Webmasters and SEO gurus have been scratching our heads for a few weeks now trying to figure out what has been happening to Google’s SERP rankings. After scouring blogs and forums for the last few days, it would seem that there is no real consensus. In fact, it seems that no one is willing to even speculate much as to what is happening. To date there has not been any official word from Google. We all know that Google does not announce their algorithm updates, much to the chagrin of webmasters everywhere.
The buzz recently on several blogs and from our own data demonstrates significant changes in PageRank and wild fluctuations in websites SERP. The last big news we did hear from Google was the June 16th 2009 announcement from Matt Cutts blog on PageRank sculpting where he discussed changes to how Google treats link juice when there are nofollow links. But that’s another blog topic altogether so if you like you can read the full post here: http://www.mattcutts.com/blog/pagerank-sculpting/ so it may be that the nofollow·attribute has been rendered useless for sculpting PageRank. But then, PR sculpting was never really the intended function behind nofollow; it was merely convenient side effect.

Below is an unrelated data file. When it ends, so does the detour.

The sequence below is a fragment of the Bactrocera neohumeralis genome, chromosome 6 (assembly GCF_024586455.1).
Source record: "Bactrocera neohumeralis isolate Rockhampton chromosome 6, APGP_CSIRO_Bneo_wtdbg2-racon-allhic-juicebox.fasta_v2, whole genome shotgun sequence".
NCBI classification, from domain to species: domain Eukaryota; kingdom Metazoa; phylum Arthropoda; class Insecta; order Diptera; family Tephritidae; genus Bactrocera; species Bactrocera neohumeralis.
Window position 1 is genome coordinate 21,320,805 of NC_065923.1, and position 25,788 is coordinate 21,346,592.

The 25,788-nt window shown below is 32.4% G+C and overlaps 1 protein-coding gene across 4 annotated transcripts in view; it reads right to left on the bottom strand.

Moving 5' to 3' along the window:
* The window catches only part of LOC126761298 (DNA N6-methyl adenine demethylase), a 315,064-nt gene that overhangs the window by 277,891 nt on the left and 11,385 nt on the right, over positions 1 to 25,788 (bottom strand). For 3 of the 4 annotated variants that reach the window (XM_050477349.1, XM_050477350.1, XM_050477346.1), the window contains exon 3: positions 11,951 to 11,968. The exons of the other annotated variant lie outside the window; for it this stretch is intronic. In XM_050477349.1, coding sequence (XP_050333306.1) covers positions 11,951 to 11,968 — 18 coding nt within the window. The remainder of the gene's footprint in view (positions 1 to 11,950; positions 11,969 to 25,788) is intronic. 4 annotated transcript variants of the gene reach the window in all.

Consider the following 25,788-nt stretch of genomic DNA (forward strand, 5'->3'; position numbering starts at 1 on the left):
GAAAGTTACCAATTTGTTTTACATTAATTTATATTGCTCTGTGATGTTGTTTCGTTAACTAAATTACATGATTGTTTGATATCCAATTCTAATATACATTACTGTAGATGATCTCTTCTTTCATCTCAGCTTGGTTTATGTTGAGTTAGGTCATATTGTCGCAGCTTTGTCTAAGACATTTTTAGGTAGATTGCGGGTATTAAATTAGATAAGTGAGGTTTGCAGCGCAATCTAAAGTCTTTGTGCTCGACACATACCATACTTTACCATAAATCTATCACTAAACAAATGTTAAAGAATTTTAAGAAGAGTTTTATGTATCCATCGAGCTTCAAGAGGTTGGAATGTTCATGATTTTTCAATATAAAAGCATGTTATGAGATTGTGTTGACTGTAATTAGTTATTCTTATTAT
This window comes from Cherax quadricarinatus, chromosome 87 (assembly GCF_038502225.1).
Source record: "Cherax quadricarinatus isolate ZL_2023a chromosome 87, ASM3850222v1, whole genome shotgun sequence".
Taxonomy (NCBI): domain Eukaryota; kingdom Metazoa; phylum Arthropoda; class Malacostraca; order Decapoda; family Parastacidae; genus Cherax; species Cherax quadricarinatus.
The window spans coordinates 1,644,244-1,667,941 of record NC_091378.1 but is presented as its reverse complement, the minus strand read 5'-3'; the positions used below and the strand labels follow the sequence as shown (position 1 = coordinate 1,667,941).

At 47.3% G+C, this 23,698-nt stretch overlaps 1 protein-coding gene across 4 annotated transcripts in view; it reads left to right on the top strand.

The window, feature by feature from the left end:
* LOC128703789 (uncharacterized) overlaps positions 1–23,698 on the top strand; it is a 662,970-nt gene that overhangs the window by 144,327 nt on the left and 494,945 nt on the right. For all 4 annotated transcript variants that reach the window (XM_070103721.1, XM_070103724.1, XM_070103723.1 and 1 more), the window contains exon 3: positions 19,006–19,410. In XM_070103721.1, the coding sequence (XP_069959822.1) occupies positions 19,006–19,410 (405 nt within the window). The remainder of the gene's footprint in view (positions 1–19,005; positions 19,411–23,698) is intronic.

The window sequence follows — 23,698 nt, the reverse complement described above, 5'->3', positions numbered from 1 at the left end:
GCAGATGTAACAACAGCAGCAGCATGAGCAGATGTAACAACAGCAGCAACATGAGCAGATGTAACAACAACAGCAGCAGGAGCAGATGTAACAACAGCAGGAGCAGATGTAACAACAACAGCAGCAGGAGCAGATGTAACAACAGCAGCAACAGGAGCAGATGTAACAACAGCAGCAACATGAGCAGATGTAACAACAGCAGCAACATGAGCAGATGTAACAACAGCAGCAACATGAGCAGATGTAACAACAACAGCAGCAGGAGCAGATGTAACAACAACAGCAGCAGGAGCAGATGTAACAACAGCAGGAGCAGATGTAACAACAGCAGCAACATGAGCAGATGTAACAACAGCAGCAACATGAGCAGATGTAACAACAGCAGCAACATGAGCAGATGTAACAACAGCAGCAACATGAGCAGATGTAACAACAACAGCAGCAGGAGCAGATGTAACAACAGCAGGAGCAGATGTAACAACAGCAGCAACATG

All that Google employee, John Mu cared to say when answering a customer’s inquiry as to why his site had suddenly dropped in PR with no apparent cause was:
You have a nice-looking site :). As far as I can tell, it looks like the change in Toolbar PageRank for your site is only due to some technical quirk and not something that you need to worry about.
Barry Schwartz (AKA “Rustybrick”) then pointedly asks:
“John, is the PR ‘Technical Quirk’ somewhat widespread?”
There was no further reply from Google. The post is available here:
Unfortunately, when person’s website goes south in rankings for no apparent reason, people do notice and do worry about it. So unless Google opens up a bit we are left scratching our heads as usual, trying to figure out what is going on.